Warm Southern Breeze

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Posts Tagged ‘Medgar Evers’

Remembering Medgar Evers

Posted by Warm Southern Breeze on Monday, June 12, 2017

Mourners saying farewell to slain NAACP official Medgar Evers at his funeral, June 15, 1963.

Today marks the 54th anniversary of the death of WWII Veteran & Civil Rights activist Medgar Evers.

His death, along with that of 14-year old Emmet Till’s 1955 torture and murder, were seminal events in the Civil Rights Movement.

At 12:40 a.m., June 12, 1963, as he stood in the driveway of his home in Jackson, Mississippi, 37-year old Medgar Evers was shot in the back by a Ku Klux Klansman who used a high-powered rifle.

Though he was rushed to a nearby hospital, he died less than a hour later.

During WWII, Evers volunteered in the Army, and participated in the Normandy invasion. After tours of duty in France & Germany, Read the rest of this entry »

Posted in - Faith, Religion, Goodness - What is the Soul of a man?, End Of The Road | Tagged: , , , , , , , , , , , , | Leave a Comment »

Medgar Evers, Bob Dylan, Taylor Swift & Scott Beason walk into a voting booth…

Posted by Warm Southern Breeze on Thursday, June 13, 2013

Medgar Wiley Evers (July 2, 1925 – June 12, 1963) was an African-American civil rights activist from Mississippi involved in efforts to overturn segregation at the University of Mississippi. After returning from overseas military service in World War II and completing his secondary education, he became active in the civil rights movement. He became a field secretary for the NAACP. Evers was assassinated by Byron De La Beckwith, a member of the White Citizens' Council. As a veteran, Evers was buried with full military honors at Arlington National Cemetery. His murder and the resulting trials inspired civil rights protests, as well as numerous works of art, music, and film.

Medgar Wiley Evers (July 2, 1925 – June 12, 1963) was an African-American civil rights activist from Mississippi involved in efforts to overturn segregation at the University of Mississippi. After returning from overseas military service in World War II and completing his secondary education, he became active in the civil rights movement. He became a field secretary for the NAACP. Evers was assassinated by Byron De La Beckwith, a member of the White Citizens’ Council. As a veteran, Evers was buried with full military honors at Arlington National Cemetery. His murder and the resulting trials inspired civil rights protests, as well as numerous works of art, music, and film.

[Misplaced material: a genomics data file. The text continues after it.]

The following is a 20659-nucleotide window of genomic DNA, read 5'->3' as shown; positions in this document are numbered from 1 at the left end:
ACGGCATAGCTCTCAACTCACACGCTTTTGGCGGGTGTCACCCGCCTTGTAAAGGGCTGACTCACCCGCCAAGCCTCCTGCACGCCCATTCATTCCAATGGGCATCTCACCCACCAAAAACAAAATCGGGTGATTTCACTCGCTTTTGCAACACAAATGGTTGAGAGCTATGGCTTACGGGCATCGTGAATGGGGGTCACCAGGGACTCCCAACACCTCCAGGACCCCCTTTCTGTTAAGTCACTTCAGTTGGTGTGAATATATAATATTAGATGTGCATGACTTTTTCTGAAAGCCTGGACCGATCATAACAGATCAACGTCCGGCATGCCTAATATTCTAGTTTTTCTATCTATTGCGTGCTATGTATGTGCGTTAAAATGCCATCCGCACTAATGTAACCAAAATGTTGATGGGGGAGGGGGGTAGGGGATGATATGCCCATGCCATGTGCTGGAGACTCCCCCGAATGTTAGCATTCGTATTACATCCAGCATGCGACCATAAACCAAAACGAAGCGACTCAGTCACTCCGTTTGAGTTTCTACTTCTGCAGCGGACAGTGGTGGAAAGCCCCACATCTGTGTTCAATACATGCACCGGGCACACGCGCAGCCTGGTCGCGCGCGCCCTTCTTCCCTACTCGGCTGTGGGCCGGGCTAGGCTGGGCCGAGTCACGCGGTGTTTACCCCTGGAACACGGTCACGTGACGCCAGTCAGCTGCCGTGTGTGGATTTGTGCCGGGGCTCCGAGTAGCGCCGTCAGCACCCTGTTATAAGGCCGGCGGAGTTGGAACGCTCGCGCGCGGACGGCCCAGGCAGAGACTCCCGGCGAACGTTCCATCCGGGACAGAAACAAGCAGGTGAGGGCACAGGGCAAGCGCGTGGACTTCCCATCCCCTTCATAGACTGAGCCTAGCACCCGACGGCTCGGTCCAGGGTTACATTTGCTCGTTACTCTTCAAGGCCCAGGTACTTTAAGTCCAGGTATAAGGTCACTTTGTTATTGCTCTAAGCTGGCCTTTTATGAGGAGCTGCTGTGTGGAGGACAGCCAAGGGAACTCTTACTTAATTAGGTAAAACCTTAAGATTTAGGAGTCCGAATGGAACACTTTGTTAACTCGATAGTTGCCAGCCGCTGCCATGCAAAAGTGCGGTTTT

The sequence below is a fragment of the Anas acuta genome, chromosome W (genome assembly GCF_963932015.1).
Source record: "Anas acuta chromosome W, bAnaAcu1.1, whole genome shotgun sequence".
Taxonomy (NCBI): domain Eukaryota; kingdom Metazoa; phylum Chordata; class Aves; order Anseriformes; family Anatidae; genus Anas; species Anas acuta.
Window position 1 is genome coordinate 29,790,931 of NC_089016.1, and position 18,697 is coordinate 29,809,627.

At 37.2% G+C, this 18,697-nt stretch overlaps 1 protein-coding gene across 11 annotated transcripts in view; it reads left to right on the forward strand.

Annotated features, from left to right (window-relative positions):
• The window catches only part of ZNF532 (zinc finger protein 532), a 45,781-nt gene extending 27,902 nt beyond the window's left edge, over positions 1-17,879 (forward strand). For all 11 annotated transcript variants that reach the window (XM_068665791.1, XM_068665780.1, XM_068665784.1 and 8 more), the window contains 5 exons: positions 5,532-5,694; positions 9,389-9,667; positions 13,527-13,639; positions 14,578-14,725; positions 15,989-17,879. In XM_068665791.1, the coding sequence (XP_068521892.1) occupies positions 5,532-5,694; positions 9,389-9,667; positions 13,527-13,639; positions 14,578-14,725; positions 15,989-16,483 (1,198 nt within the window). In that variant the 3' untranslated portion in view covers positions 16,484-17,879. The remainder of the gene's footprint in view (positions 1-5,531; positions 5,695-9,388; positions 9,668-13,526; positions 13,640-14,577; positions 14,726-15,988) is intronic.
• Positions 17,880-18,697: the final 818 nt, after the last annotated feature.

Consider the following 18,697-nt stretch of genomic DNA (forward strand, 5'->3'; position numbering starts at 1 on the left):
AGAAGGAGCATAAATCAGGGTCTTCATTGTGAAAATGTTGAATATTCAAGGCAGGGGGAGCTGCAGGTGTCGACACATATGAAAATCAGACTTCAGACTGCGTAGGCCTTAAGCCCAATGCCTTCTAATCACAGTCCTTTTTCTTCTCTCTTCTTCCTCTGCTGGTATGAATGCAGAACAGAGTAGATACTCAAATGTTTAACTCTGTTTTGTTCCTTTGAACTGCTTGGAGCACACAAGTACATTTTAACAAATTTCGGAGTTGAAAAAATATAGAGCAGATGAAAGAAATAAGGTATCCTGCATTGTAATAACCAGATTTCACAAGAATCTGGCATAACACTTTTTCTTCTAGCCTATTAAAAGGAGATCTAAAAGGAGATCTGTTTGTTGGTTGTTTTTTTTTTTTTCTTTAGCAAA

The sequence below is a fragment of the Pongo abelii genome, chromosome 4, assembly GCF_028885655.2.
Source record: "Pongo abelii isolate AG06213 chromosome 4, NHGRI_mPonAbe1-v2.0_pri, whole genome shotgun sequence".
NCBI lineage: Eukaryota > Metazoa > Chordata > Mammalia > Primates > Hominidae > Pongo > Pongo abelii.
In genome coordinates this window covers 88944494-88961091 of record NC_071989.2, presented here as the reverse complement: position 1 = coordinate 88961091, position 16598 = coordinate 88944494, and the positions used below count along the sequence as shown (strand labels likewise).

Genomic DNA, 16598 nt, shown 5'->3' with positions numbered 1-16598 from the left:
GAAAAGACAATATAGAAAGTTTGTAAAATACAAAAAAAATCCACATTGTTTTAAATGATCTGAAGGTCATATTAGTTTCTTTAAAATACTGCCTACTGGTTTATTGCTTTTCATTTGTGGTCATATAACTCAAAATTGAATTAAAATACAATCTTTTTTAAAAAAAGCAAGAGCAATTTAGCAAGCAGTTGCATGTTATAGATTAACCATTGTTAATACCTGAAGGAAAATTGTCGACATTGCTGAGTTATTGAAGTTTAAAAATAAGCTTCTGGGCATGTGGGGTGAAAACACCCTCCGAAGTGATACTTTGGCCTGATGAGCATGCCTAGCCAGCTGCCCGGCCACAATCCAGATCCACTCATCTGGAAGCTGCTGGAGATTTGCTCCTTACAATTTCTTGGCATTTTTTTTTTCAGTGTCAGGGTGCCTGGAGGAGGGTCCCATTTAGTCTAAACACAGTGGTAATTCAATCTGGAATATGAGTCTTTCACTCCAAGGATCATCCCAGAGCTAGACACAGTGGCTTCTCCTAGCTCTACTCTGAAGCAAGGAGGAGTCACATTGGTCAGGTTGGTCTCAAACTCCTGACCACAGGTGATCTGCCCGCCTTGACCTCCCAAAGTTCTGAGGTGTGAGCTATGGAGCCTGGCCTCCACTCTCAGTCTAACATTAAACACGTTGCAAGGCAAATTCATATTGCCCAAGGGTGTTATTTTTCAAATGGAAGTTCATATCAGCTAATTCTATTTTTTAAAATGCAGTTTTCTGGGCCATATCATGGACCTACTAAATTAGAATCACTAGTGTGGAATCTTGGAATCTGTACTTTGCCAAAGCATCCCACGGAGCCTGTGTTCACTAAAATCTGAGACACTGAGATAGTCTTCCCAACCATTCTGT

June 12, 2013, marked the 50th anniversary of Medgar Evers’ death in Jackson, Mississippi.

Bob Dylan’s music on Medgar Evers was recently featured on NPR’ afternoon news program, All Things Considered.

As the guest spoke, it occurred to me that the primary difference between this era, and the era of the late Civil Rights leader is that the exceeding majority of today’s youthful musicians are out for the almighty dollar, rather than speaking their hearts and minds for the causes of truth, justice, and the American way.

It’s all about the money.

And according to some, there is perhaps no better representative of the “me” generation than Taylor Swift.

Historical Racist Promotional Image - Citizen's Council of Greater New Orleans, Inc.

Historical Racist Promotional Image – Citizen’s Council of Greater New Orleans, Inc.

Not being familiar with the body of Miss Swift’s work, I must rely upon interviews with her, and from remarks by those whom are familiar with her work. And it seems that there are many who utterly despise her work, for no other reason than that “practically every song she sings is about herself.”

And in defense of Miss Swift, regarding her work, she has said, “I’ve been very selfish about my songs. I’ve Read the rest of this entry »

Posted in - Lost In Space: TOTALLY Discombobulated, End Of The Road | Tagged: , , , , , , , , , , , , , , , , , , , , , , , , , , , , , , , | Leave a Comment »

 
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